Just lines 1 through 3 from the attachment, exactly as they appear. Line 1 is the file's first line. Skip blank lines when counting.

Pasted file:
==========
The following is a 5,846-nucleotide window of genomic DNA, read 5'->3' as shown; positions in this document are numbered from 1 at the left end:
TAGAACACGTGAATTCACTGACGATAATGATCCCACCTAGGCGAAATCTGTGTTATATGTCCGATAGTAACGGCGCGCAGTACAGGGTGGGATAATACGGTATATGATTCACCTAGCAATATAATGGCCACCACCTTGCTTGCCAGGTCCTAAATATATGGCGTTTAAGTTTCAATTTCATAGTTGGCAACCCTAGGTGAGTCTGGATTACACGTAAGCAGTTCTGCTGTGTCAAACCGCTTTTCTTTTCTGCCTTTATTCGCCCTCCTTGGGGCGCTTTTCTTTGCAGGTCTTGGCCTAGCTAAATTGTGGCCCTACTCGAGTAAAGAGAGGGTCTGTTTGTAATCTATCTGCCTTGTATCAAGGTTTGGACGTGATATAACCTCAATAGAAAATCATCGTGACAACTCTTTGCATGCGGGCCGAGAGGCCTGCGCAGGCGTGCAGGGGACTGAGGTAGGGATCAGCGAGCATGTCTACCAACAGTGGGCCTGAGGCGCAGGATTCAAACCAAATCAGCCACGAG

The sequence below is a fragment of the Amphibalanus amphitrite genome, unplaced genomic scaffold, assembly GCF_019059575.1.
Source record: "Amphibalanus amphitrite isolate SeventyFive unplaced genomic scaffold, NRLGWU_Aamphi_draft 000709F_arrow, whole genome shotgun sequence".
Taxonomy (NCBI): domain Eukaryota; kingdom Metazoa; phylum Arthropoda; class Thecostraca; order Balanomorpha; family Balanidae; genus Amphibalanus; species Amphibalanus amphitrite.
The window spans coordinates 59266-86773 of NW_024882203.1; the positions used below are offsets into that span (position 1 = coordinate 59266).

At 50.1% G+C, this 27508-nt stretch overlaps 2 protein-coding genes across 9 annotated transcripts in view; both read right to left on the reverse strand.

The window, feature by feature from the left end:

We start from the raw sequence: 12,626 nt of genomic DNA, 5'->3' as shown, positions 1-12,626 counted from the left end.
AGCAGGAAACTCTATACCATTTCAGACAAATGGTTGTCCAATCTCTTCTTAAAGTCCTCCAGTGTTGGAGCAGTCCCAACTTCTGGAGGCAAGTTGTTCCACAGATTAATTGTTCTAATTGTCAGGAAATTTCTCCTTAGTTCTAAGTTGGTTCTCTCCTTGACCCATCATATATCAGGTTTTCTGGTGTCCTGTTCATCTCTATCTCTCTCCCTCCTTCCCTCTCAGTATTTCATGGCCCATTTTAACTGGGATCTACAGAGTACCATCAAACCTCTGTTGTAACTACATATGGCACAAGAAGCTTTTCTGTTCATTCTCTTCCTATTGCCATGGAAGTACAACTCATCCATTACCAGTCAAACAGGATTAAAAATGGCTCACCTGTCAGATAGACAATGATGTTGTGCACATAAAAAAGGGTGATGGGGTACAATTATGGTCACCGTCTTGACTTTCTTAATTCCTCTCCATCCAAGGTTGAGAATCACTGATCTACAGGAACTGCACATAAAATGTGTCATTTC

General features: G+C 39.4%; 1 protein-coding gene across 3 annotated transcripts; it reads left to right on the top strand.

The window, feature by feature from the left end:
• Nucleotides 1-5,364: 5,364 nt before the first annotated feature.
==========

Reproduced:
The following is a 5,846-nucleotide window of genomic DNA, read 5'->3' as shown; positions in this document are numbered from 1 at the left end:
TAGAACACGTGAATTCACTGACGATAATGATCCCACCTAGGCGAAATCTGTGTTATATGTCCGATAGTAACGGCGCGCAGTACAGGGTGGGATAATACGGTATATGATTCACCTAGCAATATAATGGCCACCACCTTGCTTGCCAGGTCCTAAATATATGGCGTTTAAGTTTCAATTTCATAGTTGGCAACCCTAGGTGAGTCTGGATTACACGTAAGCAGTTCTGCTGTGTCAAACCGCTTTTCTTTTCTGCCTTTATTCGCCCTCCTTGGGGCGCTTTTCTTTGCAGGTCTTGGCCTAGCTAAATTGTGGCCCTACTCGAGTAAAGAGAGGGTCTGTTTGTAATCTATCTGCCTTGTATCAAGGTTTGGACGTGATATAACCTCAATAGAAAATCATCGTGACAACTCTTTGCATGCGGGCCGAGAGGCCTGCGCAGGCGTGCAGGGGACTGAGGTAGGGATCAGCGAGCATGTCTACCAACAGTGGGCCTGAGGCGCAGGATTCAAACCAAATCAGCCACGAG

The sequence below is a fragment of the Amphibalanus amphitrite genome, unplaced genomic scaffold, assembly GCF_019059575.1.